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CommStock Report

Friday, September 21, 2012

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David Kruse, president of CommStock Investments Inc.
The major media is probably the most uniformed on agriculture and food issues as on any other topic. At least we hope so, as if they are as poorly informed on other things that we don't have the scope of judgment to be able to determine, as they are on something that we know about, we are being poorly informed in general.

The major media is so superficially engaged on the issue of ethanol as to be a worthless contributor to public opinion. The major media can do a lot of damage relative to spreading misinformation. Therefore, I am looking ahead with great anticipation to the results of the law-suit filed by Beef Products Inc. against ABC News over their depiction of a meat product, lean finely textured beef (LFTB) - the product ABC News helped affix the label "pink slime" to. The company is seeking $1.2 billion in damages for defamation. The firm lost 80% of its business in 28 days.

LFTB is beef. It is safe and wholesome. It is meat scraps heated and treated with a small amount of ammonia to kill bacteria, a process that is used throughout food processing in general. It is primarily included in ground beef. This beef would otherwise be lost, which is a terrible waste. The media, however, is about ratings and they need catchy headlines and embellished facts to break through to get the public's attention.

Beef Products, Inc (BPI) said, "The reports created the false impression that it's some type of chemical product, that it's not beef. It led people to believe that it's some kind of repulsive, horrible, vile substance that got put into ground beef and hidden from consumers. The result of that has been catastrophic for this company. Celebrity chef Jamie Oliver began railing against it. McDonald's and other fast food companies stopped using it, and major supermarket chains including Kroger and Stop and Shop vowed to stop selling beef with the low-cost product. The U.S. Department of Agriculture has said the vast majority of states participating in its National School Lunch Program have opted to order ground beef that doesn't contain the product. Only three - Iowa, Nebraska, and South Dakota - chose to order beef that may contain it."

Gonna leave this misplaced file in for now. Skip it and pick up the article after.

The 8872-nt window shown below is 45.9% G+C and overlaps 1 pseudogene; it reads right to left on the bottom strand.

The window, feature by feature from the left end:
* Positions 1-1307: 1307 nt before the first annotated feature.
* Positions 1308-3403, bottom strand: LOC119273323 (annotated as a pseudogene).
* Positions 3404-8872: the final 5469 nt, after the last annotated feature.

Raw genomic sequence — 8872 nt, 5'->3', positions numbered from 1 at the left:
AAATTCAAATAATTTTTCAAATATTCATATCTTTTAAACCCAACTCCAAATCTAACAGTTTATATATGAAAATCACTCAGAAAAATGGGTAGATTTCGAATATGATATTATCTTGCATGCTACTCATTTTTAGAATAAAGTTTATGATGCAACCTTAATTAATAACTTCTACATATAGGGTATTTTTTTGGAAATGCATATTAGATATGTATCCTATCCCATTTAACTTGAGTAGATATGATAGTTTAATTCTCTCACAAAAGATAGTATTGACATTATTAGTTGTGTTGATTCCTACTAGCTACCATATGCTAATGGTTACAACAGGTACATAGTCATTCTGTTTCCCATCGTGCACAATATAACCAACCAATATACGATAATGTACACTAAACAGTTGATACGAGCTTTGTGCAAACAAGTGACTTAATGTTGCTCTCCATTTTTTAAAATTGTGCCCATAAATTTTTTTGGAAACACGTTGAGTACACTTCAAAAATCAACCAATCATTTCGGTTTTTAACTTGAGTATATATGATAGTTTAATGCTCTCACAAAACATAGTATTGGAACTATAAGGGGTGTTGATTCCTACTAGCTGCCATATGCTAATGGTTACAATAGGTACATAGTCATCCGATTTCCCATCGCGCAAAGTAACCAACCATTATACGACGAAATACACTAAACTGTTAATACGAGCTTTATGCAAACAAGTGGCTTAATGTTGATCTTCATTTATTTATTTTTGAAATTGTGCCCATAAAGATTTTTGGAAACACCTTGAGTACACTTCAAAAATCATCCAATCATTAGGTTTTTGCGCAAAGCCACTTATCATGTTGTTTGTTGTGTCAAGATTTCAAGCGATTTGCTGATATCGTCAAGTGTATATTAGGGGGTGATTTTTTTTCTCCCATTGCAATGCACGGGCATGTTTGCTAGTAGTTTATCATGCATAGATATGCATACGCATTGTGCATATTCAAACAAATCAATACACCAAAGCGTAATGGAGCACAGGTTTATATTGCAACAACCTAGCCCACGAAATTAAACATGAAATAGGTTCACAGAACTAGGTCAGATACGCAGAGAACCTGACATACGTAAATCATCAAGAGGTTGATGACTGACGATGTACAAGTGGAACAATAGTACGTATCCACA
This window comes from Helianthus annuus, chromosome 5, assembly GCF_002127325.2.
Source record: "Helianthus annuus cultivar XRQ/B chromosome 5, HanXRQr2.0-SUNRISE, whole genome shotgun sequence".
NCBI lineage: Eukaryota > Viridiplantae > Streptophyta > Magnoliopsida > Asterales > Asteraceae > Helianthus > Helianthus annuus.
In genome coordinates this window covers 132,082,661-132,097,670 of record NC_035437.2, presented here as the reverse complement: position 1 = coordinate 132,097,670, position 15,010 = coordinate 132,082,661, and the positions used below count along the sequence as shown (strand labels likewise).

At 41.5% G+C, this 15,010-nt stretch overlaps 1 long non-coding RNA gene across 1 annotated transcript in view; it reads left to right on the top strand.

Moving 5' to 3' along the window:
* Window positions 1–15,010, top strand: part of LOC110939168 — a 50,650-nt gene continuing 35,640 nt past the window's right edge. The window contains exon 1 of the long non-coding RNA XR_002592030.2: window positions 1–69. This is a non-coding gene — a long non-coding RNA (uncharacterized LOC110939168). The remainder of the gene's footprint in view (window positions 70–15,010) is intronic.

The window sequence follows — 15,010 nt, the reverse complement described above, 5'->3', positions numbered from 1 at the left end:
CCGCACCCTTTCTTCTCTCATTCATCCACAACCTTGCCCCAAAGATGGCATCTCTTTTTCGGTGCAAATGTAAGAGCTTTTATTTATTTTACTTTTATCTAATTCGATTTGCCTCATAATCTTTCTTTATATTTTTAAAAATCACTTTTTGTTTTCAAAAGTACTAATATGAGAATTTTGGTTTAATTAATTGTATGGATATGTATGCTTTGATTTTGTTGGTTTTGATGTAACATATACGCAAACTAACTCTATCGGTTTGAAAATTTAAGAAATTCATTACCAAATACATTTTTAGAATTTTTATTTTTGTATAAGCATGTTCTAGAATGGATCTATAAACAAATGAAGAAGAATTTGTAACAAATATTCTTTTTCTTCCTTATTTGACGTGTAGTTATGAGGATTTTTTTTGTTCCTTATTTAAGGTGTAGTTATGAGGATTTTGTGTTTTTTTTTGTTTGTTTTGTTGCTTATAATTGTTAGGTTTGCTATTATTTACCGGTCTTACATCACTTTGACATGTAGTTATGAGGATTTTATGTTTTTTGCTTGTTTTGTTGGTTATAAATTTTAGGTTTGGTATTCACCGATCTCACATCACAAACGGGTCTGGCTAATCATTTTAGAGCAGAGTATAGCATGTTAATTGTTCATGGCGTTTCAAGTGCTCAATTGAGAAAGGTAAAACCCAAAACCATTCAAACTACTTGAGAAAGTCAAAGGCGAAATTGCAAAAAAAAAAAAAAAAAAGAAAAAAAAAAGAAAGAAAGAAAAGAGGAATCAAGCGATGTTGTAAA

The smear was effective. They should not put me on that jury, although I would be fairer and more balanced than FOX News and the WSJ on ethanol in this case. "BPI alleges that ABC and the individuals named in the suit knowingly made false, defamatory and disparaging statements regarding BPI and LFTB. According to BPI, these statements were made even after BPI and others sent ABC factual information about LFTB, including conclusions from USDA, FDA, food safety organizations and numerous beef industry experts, that LFTB is a safe, nutritious lean beef. As a result of the disinformation campaign, the BPI folks say their sales declined from approximately 5 million lbs. of LFTB per week to less than 2 million lbs."

"The suit also says ABC put pressure on supermarkets to stop carrying the product. A BPI lawyer said ABC created a "black list" of supermarkets that sold pink slime and took them off the list only after they stopped selling it."

The media seems to carelessly forget that what they report impacts real people. BPI closed plants and laid off 600 workers as a result of the media fallout. The negative financial impact flowed back through the entire beef industry. . .and for what? To eliminate a safe, wholesome, valuable food from the food chain to feed the media hype to promote a story.

Let me make this clear: There was absolutely no benefit to anyone, anyhow, in any way, from the ABC reports done on LFTB. They didn't provide the public with any useful information that made their lives better. They were not protected from any risk because there was none; the government had already determined that.

All it did was create a long, costly path of destruction. I think that they ought to be held accountable for that, so the BPI lawsuit was welcomed. If they can do it to LFTB and the beef industry, they can do it to your food product too. That is what the Ag sector has to fear from the lack of judgment and restraint from the news media, which puts ratings first.

David Kruse is president of CommStock Investments,Inc., author and producer of The CommStock Report, an ag commentary and market analysis available daily by radio and by subscription on DTN/FarmDayta and the Internet. CommStock Investments is a registered CTA, as well as an introducing brokerage.



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